2. Dissolved gasses – hot water contains less dissolved gasses (and boiling water removes almost all gasses). Less gasses could change the ability of the water to conduct heat, could reduce thermal insulation in the water, or could change the freezing point of the water.
  3. Convection – hot water will have greater temperature gradients and as water density is a product of temperature the cooling effect of convection currents from temperature gradients will affect the total cooling of the water.
  4. Surroundings – the theory that hot water somehow affects the surrounding of its container in such a way that facilitates quicker cooling. For example, a container of hot water might melt ice that the container is on, increasing physical contact between the container and the ice, which would assist cooling.
  5. Supercooling – the idea that cooler water would possibly need to supercool below 0 degrees C in order to actually freeze. This idea also incorporates the idea that a nucleation site might be needed in the cooler water in order to form ice crystals, while something called temperature shear in non-thermally homogenous cooling hot water would cause freezing closer to 0 degrees C for hot water.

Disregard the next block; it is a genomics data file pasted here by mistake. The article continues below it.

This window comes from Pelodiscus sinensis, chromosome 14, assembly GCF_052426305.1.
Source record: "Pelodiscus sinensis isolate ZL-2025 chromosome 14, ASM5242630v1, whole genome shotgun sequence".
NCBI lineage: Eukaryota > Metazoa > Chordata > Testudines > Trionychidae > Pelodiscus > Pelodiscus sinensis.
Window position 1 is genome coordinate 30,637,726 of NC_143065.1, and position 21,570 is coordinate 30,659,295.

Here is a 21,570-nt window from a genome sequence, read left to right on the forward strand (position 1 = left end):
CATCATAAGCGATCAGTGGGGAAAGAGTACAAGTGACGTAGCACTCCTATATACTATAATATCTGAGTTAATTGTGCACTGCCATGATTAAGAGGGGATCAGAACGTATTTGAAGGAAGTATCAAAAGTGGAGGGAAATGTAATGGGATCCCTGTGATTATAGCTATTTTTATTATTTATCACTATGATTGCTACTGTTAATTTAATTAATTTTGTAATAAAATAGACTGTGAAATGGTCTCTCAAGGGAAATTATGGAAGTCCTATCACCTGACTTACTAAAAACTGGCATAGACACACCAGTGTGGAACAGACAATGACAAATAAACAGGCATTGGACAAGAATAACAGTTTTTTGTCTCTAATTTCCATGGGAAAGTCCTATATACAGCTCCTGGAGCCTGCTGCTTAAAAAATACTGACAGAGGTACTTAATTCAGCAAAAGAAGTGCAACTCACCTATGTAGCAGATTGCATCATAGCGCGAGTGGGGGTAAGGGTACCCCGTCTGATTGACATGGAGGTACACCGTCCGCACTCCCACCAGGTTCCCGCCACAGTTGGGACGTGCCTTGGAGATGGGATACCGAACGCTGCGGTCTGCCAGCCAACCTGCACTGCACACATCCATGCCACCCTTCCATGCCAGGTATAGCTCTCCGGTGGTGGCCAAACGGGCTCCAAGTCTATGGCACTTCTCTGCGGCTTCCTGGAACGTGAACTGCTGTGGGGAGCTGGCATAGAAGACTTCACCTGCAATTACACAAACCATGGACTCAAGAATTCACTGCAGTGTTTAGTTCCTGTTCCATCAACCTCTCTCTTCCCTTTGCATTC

This is all just fascinating to me! The Mpemba effect to date has neither been totally disproved or proved. As they say, “We can put a human on the moon, but we still don’t know if cold water freezes before hot water.” Also, a great learning subtext to this story is that a young student put forth a proposition that seems preposterous, but that may be true. It is a lesson in keeping an open mind and not dismissing different ideas out of hand.

What do you think? Could the Mpemba effect be true? Would it defy accepted laws of thermodynamics? Could it be the key to other learning? Or maybe more importantly, would it change how you make ice cubes at home? (We tried to test this several times in our freezer, but our experimental plan failed every time due to “Look – squirrel!”. However, my wife and I do agree that boiled water makes much prettier ice cubes).